Tuesday May 3, 2011

Graduation Day

Students overcome obstacles to reach graduation day at the University of Dayton.

Paul Rush faced uninterested elementary school teachers, was only promoted out of junior high because of his age (16) and graduated high school weeks shy of his 20th birthday.

Sunday, May 8, the student who was terrified to go to college will graduate from the University of Dayton with a bachelor's degree in early childhood education and a 3.59 grade-point average. Rush, 30, from Union, Ohio, achieved so much success advisors nominated him for the 2011 Nora Duffy Award for overcoming significant obstacles to achieve a baccalaureate degree and reflecting the spirit of the Marianist tradition.

"Paul has not only overcome the obstacles in his life, but he has chosen to become a part of the system that was a major contributor to his difficulties," said Beth Lewellyn, clinical educator for early childhood education. "I have no doubt Paul will be a very positive contribution to the field of education."

Rush will join more than 1,300 undergrads participating in commencement exercises at 9:45 a.m. Sunday, May 8, in University of Dayton Arena.

More than 400 graduate students will receive degrees at 12:45 p.m. Saturday, May 7, in University of Dayton Arena.

After high school, Rush said he watched his friends join the military, run into trouble with the law or spend most of their days sleeping at their parents' homes and partying at night. He reached a point in his life where he had to make choices about his path. A chance meeting at a party steered him toward Sinclair Community College.

"I was terrified to go to college based on how poorly I did in school," Rush said. "So starting Sinclair, I started slowly, taking the minimum amount to be considered full-time. As my confidence grew, and I realized I was able to do good in school, I took more classes."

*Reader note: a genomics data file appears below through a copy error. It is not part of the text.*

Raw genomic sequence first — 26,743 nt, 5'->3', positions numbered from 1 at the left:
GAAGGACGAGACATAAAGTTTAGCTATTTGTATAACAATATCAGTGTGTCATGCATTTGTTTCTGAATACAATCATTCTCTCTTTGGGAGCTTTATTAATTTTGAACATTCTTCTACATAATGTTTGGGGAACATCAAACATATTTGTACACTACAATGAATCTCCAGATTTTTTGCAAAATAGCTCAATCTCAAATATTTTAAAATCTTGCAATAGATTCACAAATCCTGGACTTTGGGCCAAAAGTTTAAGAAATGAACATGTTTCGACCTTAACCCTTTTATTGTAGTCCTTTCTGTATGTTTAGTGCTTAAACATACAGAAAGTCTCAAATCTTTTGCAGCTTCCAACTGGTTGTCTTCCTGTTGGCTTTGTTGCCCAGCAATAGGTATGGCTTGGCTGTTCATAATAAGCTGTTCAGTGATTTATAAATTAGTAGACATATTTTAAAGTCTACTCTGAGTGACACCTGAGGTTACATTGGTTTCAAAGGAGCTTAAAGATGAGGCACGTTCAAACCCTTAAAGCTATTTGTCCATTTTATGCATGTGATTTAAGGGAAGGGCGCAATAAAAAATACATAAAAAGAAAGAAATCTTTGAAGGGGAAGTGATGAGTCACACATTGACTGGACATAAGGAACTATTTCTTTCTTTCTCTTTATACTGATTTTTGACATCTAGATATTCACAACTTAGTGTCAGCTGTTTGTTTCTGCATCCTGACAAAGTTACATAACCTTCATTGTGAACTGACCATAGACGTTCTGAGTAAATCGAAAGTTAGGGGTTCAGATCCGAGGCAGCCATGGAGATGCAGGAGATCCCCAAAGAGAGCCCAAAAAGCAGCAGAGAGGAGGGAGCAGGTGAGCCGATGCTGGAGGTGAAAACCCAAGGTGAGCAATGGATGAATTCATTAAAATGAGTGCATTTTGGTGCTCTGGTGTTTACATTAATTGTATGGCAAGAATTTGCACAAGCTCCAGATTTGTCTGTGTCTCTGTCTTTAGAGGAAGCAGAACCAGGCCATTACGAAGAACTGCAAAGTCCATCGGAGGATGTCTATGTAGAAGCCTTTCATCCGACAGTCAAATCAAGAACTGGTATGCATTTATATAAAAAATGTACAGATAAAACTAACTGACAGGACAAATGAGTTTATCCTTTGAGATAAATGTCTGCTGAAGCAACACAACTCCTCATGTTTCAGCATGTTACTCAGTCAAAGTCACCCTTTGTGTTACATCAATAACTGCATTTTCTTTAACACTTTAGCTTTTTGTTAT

Rush said he began to realize he wasn't "dumb" after all, and with more success, he tried harder. After three years at Sinclair, Rush transferred to the University of Dayton.

"This degree means everything to me. As I am preparing to walk at graduation, I look proudly at how much I have grown the past five years. I am looking forward to my future and having a career I am passionate about. I am also no longer afraid to try new things. If I can overcome what I have overcome, I feel I can do anything without the fear of failure I once had," Rush said. "With my past and feeling like a failure for the majority of my life, I feel, as a teacher, I will be able to show students they are cared for. Also, I struggled in my schooling and I see the students that are struggling. I feel I can identify with them, and I would be able to help them. I know how they feel. I was there also."

Rush isn't the only one who overcame obstacles to reach graduation day. Tim Borchers is a Type I diabetic who also carries the gene for the brain disorder leukodystrophy, which claimed the lives of his two sisters.